Bheki Mseleku fused elements of traditional African township music, American bebop, and his own devout, far-reaching spirituality to emerge as the premier South African jazz pianist of his generation.
Born Bhekumuzi Hyacinth Mseleku in Durban, South Africa on March 3, 1955, he was the son of a music teacher. Still, the senior Mseleku was a deeply religious man who feared any of his seven children would gravitate towards a life as a professional musician and kept the family’s piano locked away, eventually chopping up the instrument for firewood. Mseleku’s mother nevertheless slipped him the key whenever her husband was away from home, and over time the boy taught himself to play — he even adapted his emerging style after a go-cart accident claimed the top joints of two fingers, compensating for his reduced hand span by developing a more accelerated and efficient technique. By his early teens, Mseleku was gigging on electric organ as a member of a semi-professional local group dubbed the Expressions, and in 1975 he relocated to Johannesburg to join the hard bop unit the Drive. He later co-founded the progressive jazz project Spirits Rejoice alongside bassist Sipho Gumede before signing on with multi-instrumentalist Philip Tabane in his popular group Malombo. Mseleku first earned international attention during a performance with Malombo at the 1977 Newport Jazz Festival. At the event, he also met his boyhood idol McCoy Tyner as well as harpist Alice Coltrane, who later gave him the mouthpiece employed by her late husband John during the sessions that yielded the jazz landmark A Love Supreme.
Mseleku returned to Johannesburg to find its oppressive apartheid culture virtually unbearable, and after a brief tenure in Botswana where he supported trumpeter Hugh Masekela, he and percussionist/composer Eugene Skeef relocated to Stockholm. While Mseleku occasionally collaborated with expatriate trumpeter Don Cherry, he spent much of his time in Sweden living hand to mouth, struggling with diabetes and other physical ailments. He moved to London in 1985, and two years later finally earned the acclaim and recognition long due him after pianist Horace Silver helped him land a two-week residency at the famed jazz club Ronnie Scott’s. Even Scott, who rarely spoke to the media, rang up jazz critics to enthuse about Mseleku’s performances. Often playing unaccompanied, with a tenor saxophone (his alternative weapon of choice) cradled in his lap, the pianist’s deeply meditative and technically flawless sets quickly became the stuff of legend, attracting fellow jazz players spanning from Courtney Pine to Steve Williamson, both of whom later guested on Mseleku’s star-studded 1991 debut LP Celebration. The album’s lengthy gestation was a result of Mseleku’s adverse reaction to his newfound fame: later diagnosed as bipolar, he followed his Ronnie Scott’s residency by fleeing London for the safety and comfort of a Buddhist temple, living for two years without a telephone or even a piano. The critical success of Celebration nevertheless returned Mseleku to the spotlight, and in 1992 he issued his second LP, Meditations, documenting a live solo set at the annual Bath International Music Festival. That same year he was also featured on ITV’s The South Bank Show.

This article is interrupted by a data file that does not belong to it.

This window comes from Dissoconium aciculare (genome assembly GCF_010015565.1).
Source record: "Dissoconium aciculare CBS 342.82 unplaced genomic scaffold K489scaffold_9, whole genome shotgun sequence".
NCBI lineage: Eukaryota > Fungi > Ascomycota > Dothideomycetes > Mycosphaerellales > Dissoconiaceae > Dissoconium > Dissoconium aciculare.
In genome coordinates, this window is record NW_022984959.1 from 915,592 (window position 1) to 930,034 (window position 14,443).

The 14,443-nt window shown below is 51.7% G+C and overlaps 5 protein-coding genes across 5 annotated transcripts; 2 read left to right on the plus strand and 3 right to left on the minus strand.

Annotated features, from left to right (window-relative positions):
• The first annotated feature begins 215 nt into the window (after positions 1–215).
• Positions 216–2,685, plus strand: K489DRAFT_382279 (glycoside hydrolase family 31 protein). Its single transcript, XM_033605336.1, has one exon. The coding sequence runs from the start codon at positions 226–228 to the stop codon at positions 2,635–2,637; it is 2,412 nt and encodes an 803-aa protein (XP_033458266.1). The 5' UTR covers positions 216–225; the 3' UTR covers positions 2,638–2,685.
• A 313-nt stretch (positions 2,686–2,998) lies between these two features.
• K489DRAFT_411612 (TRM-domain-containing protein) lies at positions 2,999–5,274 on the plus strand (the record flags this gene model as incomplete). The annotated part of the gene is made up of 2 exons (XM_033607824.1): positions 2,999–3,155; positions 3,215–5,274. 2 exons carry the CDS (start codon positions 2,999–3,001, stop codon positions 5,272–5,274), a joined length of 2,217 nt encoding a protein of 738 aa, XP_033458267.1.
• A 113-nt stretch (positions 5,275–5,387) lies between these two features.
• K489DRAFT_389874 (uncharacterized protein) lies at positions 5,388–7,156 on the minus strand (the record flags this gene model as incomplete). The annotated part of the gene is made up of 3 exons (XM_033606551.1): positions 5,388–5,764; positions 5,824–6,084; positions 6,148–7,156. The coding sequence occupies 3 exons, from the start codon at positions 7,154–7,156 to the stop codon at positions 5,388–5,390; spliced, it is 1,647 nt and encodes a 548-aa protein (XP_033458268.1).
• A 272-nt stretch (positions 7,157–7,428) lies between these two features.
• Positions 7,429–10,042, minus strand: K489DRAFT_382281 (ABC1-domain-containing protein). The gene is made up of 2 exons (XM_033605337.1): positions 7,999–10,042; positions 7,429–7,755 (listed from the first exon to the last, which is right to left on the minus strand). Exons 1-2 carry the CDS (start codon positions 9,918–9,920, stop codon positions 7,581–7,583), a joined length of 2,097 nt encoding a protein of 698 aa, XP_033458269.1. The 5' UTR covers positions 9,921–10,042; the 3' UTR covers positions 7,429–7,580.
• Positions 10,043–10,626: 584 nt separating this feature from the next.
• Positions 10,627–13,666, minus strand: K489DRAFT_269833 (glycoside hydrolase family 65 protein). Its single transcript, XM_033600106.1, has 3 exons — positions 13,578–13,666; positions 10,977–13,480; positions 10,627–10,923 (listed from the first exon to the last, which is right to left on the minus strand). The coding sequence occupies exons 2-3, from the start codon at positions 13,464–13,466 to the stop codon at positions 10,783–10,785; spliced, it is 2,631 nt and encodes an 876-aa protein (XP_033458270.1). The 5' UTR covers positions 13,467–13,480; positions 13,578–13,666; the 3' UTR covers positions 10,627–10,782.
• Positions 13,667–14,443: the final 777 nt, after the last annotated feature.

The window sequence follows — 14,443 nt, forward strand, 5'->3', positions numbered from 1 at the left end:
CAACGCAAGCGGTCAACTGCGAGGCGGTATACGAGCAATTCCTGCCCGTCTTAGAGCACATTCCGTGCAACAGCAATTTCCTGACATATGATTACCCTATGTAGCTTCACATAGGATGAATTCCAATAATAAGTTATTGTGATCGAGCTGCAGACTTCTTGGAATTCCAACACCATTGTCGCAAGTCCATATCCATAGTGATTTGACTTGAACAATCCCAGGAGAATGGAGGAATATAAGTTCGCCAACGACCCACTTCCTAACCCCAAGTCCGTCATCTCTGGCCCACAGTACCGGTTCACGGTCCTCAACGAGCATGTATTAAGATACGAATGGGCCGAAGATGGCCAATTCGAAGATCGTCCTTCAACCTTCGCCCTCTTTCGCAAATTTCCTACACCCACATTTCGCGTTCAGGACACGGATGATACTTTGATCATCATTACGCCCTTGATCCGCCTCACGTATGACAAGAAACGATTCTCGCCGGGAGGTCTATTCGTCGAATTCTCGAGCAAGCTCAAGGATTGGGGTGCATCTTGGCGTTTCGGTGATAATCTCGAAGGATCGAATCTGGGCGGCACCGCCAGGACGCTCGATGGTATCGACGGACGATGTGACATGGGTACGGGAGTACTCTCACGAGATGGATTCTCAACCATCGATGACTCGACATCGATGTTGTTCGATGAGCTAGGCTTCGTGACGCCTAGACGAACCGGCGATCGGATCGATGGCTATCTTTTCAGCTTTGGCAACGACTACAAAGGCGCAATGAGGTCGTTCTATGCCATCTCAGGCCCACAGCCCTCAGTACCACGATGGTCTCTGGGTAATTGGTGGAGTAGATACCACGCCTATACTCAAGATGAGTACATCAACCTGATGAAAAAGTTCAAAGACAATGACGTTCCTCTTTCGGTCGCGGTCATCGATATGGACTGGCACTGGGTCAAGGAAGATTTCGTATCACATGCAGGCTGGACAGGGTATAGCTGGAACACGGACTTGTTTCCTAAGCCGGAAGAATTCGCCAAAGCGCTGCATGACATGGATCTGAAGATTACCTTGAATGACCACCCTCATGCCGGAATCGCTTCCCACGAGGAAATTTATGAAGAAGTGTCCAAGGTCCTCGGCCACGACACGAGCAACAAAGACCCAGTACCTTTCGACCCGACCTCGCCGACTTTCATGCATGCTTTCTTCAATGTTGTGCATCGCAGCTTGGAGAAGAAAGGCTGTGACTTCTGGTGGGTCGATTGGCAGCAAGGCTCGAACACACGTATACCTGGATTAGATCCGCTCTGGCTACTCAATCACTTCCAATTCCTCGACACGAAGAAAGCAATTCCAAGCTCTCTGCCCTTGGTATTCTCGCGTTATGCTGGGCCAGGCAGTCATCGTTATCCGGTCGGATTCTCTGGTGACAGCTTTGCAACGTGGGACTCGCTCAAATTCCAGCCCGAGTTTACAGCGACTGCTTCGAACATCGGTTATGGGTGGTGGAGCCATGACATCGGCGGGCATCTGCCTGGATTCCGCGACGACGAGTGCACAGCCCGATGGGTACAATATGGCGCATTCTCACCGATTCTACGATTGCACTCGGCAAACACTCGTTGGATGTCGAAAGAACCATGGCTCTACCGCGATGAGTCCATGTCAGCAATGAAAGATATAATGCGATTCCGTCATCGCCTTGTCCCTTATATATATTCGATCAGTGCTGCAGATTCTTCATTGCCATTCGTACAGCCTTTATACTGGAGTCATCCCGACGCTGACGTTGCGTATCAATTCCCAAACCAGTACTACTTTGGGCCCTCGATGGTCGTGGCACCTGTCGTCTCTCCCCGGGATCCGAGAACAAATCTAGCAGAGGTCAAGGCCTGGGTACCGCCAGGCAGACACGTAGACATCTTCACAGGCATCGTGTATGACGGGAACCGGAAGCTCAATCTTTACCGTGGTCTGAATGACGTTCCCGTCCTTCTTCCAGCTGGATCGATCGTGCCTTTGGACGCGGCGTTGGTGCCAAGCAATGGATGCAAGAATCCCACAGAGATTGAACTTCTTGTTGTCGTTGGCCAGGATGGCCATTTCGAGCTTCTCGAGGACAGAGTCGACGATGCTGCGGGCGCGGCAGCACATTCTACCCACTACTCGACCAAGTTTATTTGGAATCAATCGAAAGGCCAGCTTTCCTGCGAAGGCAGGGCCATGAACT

As Mseleku’s international profile grew, he toured Europe, the U.S., the Far East, and India, and guested on recording sessions headlined by Pine, fellow South African Sibongile Khumalo, and others. His third album, 1994’s Verve label effort Timelessness, featured collaborations with American jazz icons including saxophonists Pharoah Sanders and Joe Henderson, drummer Elvin Jones, and vocalist Abbey Lincoln. In its wake, Mseleku also joined Henderson’s touring band before traveling to Los Angeles and teaming with Ornette Coleman’s one-time rhythm section of bassist Charlie Haden and drummer Billy Higgins for the 1995 LP Star Seeding. For this third and final Verve date, 1997’s Beauty of Sunrise, Mseleku assembled another all-star unit, this one including Jones and Coltrane’s saxophonist son Ravi. By this time he was again headquartered in Johannesburg, but the experience took its toll on his psyche. Mseleku’s generosity quickly depleted his major-label earnings, and robbers stole his prized Coltrane mouthpiece, a loss that haunted him for the remainder of his life. In 2003 Mseleku recorded his final album Home at Last, a session that paired him with local musicians. Though cited by critics as the purest distillation of his singular aesthetic, the record fared poorly at retail, and to make ends meet the pianist turned to teaching. He returned to London in 2006 in search of more stable work, although his worsening diabetes limited his ability to perform. An extended residency at the Johannesburg club Bassline was already scheduled when Mseleku died on September 9, 2008. ~ Jason Ankeny